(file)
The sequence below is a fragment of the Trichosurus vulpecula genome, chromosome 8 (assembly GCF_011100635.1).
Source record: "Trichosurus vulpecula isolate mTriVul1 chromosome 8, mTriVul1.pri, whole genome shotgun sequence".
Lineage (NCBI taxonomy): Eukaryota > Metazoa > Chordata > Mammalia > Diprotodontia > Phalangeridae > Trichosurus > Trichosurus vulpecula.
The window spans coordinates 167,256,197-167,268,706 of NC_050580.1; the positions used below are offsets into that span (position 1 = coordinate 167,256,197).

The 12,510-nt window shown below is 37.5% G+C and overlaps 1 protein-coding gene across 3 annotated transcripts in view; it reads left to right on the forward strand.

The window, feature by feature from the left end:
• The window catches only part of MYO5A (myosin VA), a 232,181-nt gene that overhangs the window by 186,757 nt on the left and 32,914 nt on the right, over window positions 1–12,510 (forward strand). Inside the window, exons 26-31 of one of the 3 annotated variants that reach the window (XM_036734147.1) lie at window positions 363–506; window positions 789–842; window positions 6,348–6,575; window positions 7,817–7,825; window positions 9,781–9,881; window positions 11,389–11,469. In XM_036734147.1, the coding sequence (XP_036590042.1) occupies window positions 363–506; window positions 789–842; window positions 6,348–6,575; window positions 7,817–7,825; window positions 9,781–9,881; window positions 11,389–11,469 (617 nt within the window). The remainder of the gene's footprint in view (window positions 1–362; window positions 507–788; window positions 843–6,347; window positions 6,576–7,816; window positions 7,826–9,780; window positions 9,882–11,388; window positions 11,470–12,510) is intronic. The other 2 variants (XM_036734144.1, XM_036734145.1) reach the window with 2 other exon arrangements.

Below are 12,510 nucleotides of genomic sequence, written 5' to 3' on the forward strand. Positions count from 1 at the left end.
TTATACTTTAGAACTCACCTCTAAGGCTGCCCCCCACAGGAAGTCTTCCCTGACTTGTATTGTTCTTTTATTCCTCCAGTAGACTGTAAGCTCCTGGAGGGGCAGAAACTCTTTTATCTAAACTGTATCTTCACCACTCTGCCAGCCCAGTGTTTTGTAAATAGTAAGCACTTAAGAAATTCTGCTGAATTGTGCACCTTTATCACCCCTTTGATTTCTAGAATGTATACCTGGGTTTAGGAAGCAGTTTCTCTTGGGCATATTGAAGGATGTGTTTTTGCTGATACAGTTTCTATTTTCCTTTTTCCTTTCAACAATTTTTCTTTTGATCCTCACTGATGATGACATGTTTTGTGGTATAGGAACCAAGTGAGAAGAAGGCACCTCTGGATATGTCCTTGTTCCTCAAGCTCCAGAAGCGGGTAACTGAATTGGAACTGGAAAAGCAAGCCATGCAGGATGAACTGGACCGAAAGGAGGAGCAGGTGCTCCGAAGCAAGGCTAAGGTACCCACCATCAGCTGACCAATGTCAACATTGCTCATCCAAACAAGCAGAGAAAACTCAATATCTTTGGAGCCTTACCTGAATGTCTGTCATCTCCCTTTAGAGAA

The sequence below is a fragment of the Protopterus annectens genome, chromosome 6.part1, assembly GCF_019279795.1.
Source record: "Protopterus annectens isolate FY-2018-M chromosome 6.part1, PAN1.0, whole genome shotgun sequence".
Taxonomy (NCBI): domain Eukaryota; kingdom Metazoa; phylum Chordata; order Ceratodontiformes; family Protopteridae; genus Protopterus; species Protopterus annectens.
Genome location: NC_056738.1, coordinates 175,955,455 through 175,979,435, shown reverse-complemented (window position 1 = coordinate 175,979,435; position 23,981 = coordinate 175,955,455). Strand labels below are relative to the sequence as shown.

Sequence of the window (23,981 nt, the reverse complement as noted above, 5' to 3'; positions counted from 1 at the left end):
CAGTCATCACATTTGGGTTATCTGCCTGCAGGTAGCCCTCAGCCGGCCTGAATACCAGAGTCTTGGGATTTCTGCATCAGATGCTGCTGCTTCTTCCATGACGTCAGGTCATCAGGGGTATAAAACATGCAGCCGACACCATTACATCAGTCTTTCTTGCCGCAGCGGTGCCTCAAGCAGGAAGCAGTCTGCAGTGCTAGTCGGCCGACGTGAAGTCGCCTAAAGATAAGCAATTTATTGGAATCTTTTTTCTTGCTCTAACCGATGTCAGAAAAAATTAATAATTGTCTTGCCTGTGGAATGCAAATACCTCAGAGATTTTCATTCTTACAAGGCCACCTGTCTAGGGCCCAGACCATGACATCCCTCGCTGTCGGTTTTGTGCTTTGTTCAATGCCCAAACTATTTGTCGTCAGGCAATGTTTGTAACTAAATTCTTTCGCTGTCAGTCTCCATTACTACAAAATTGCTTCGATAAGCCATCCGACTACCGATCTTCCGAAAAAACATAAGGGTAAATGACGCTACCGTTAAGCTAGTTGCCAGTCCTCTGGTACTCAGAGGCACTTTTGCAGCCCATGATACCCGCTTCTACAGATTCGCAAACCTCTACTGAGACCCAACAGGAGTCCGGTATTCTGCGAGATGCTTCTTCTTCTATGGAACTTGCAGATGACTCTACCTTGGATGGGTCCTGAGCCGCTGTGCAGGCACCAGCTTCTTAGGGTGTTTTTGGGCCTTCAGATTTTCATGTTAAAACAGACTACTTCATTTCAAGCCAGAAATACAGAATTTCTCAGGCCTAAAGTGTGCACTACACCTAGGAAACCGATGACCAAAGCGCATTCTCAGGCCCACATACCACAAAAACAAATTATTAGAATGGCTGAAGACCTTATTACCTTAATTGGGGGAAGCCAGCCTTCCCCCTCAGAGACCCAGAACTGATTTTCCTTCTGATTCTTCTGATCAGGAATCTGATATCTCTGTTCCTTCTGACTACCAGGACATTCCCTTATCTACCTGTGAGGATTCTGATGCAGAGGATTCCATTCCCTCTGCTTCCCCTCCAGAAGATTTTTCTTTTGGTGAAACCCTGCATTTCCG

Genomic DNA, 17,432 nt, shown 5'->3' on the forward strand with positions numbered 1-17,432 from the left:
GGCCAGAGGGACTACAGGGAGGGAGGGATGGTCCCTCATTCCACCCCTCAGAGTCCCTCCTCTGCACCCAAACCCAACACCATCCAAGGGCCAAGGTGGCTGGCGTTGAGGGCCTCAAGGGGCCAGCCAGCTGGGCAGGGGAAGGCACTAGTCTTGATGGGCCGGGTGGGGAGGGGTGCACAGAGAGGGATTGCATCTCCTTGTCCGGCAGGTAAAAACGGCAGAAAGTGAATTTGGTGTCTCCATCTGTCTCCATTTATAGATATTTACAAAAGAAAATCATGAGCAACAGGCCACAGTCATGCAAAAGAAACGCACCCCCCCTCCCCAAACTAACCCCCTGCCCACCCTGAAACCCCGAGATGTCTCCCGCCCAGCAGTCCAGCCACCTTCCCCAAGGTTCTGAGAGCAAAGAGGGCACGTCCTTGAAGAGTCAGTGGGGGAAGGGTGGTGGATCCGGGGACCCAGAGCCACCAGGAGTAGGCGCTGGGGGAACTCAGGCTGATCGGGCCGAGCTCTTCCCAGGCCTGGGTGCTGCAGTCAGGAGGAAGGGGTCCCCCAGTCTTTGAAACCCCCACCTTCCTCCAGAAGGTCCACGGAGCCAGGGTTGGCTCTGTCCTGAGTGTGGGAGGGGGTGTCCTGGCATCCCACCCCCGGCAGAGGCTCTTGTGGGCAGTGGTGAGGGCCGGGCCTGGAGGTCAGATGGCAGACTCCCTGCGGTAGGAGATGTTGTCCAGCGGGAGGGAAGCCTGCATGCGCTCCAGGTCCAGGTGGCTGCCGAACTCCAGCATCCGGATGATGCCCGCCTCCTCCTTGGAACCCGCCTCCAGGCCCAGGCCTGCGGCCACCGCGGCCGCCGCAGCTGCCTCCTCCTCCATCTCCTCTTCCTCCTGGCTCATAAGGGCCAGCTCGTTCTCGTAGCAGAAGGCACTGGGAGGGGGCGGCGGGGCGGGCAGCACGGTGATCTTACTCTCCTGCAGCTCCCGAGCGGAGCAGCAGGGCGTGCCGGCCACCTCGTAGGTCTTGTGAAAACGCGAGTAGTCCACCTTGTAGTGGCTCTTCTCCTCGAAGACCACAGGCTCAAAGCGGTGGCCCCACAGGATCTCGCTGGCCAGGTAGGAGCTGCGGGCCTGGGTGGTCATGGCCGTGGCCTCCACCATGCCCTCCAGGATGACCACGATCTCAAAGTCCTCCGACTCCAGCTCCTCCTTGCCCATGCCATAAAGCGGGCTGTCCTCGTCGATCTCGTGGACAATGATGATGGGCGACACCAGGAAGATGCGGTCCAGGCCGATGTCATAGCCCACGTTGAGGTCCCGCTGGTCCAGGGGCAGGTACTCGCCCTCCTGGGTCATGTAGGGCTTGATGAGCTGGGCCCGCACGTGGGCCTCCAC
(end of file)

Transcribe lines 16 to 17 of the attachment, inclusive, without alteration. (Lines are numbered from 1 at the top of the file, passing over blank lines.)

Genomic DNA, 17,432 nt, shown 5'->3' on the forward strand with positions numbered 1-17,432 from the left:
GGCCAGAGGGACTACAGGGAGGGAGGGATGGTCCCTCATTCCACCCCTCAGAGTCCCTCCTCTGCACCCAAACCCAACACCATCCAAGGGCCAAGGTGGCTGGCGTTGAGGGCCTCAAGGGGCCAGCCAGCTGGGCAGGGGAAGGCACTAGTCTTGATGGGCCGGGTGGGGAGGGGTGCACAGAGAGGGATTGCATCTCCTTGTCCGGCAGGTAAAAACGGCAGAAAGTGAATTTGGTGTCTCCATCTGTCTCCATTTATAGATATTTACAAAAGAAAATCATGAGCAACAGGCCACAGTCATGCAAAAGAAACGCACCCCCCCTCCCCAAACTAACCCCCTGCCCACCCTGAAACCCCGAGATGTCTCCCGCCCAGCAGTCCAGCCACCTTCCCCAAGGTTCTGAGAGCAAAGAGGGCACGTCCTTGAAGAGTCAGTGGGGGAAGGGTGGTGGATCCGGGGACCCAGAGCCACCAGGAGTAGGCGCTGGGGGAACTCAGGCTGATCGGGCCGAGCTCTTCCCAGGCCTGGGTGCTGCAGTCAGGAGGAAGGGGTCCCCCAGTCTTTGAAACCCCCACCTTCCTCCAGAAGGTCCACGGAGCCAGGGTTGGCTCTGTCCTGAGTGTGGGAGGGGGTGTCCTGGCATCCCACCCCCGGCAGAGGCTCTTGTGGGCAGTGGTGAGGGCCGGGCCTGGAGGTCAGATGGCAGACTCCCTGCGGTAGGAGATGTTGTCCAGCGGGAGGGAAGCCTGCATGCGCTCCAGGTCCAGGTGGCTGCCGAACTCCAGCATCCGGATGATGCCCGCCTCCTCCTTGGAACCCGCCTCCAGGCCCAGGCCTGCGGCCACCGCGGCCGCCGCAGCTGCCTCCTCCTCCATCTCCTCTTCCTCCTGGCTCATAAGGGCCAGCTCGTTCTCGTAGCAGAAGGCACTGGGAGGGGGCGGCGGGGCGGGCAGCACGGTGATCTTACTCTCCTGCAGCTCCCGAGCGGAGCAGCAGGGCGTGCCGGCCACCTCGTAGGTCTTGTGAAAACGCGAGTAGTCCACCTTGTAGTGGCTCTTCTCCTCGAAGACCACAGGCTCAAAGCGGTGGCCCCACAGGATCTCGCTGGCCAGGTAGGAGCTGCGGGCCTGGGTGGTCATGGCCGTGGCCTCCACCATGCCCTCCAGGATGACCACGATCTCAAAGTCCTCCGACTCCAGCTCCTCCTTGCCCATGCCATAAAGCGGGCTGTCCTCGTCGATCTCGTGGACAATGATGATGGGCGACACCAGGAAGATGCGGTCCAGGCCGATGTCATAGCCCACGTTGAGGTCCCGCTGGTCCAGGGGCAGGTACTCGCCCTCCTGGGTCATGTAGGGCTTGATGAGCTGGGCCCGCACGTGGGCCTCCAC